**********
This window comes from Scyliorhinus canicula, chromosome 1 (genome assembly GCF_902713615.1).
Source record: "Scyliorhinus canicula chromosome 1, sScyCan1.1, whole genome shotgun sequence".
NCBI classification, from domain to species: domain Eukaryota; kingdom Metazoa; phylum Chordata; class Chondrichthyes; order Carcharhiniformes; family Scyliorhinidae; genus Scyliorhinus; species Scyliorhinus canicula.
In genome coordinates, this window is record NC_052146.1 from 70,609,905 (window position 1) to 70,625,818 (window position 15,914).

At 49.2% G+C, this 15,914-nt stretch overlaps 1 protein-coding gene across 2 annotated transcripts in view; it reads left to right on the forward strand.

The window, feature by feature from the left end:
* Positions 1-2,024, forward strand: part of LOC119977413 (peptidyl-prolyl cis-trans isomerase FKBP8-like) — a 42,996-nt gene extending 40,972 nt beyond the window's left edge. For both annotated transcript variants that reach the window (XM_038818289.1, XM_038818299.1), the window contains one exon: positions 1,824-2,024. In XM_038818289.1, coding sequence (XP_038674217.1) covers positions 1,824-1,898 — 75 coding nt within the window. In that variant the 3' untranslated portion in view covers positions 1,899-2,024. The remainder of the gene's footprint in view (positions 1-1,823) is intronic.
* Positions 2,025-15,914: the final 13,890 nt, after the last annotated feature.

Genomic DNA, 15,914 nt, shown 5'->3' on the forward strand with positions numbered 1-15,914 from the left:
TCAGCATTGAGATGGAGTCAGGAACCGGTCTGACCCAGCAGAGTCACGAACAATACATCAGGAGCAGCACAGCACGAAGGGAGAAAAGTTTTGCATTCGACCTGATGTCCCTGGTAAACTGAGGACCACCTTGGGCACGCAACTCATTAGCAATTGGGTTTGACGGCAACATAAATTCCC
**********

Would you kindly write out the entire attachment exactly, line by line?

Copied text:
This window comes from Scyliorhinus canicula, chromosome 1 (genome assembly GCF_902713615.1).
Source record: "Scyliorhinus canicula chromosome 1, sScyCan1.1, whole genome shotgun sequence".
NCBI classification, from domain to species: domain Eukaryota; kingdom Metazoa; phylum Chordata; class Chondrichthyes; order Carcharhiniformes; family Scyliorhinidae; genus Scyliorhinus; species Scyliorhinus canicula.
In genome coordinates, this window is record NC_052146.1 from 70,609,905 (window position 1) to 70,625,818 (window position 15,914).

At 49.2% G+C, this 15,914-nt stretch overlaps 1 protein-coding gene across 2 annotated transcripts in view; it reads left to right on the forward strand.

The window, feature by feature from the left end:
* Positions 1-2,024, forward strand: part of LOC119977413 (peptidyl-prolyl cis-trans isomerase FKBP8-like) — a 42,996-nt gene extending 40,972 nt beyond the window's left edge. For both annotated transcript variants that reach the window (XM_038818289.1, XM_038818299.1), the window contains one exon: positions 1,824-2,024. In XM_038818289.1, coding sequence (XP_038674217.1) covers positions 1,824-1,898 — 75 coding nt within the window. In that variant the 3' untranslated portion in view covers positions 1,899-2,024. The remainder of the gene's footprint in view (positions 1-1,823) is intronic.
* Positions 2,025-15,914: the final 13,890 nt, after the last annotated feature.

Genomic DNA, 15,914 nt, shown 5'->3' on the forward strand with positions numbered 1-15,914 from the left:
TCAGCATTGAGATGGAGTCAGGAACCGGTCTGACCCAGCAGAGTCACGAACAATACATCAGGAGCAGCACAGCACGAAGGGAGAAAAGTTTTGCATTCGACCTGATGTCCCTGGTAAACTGAGGACCACCTTGGGCACGCAACTCATTAGCAATTGGGTTTGACGGCAACATAAATTCCC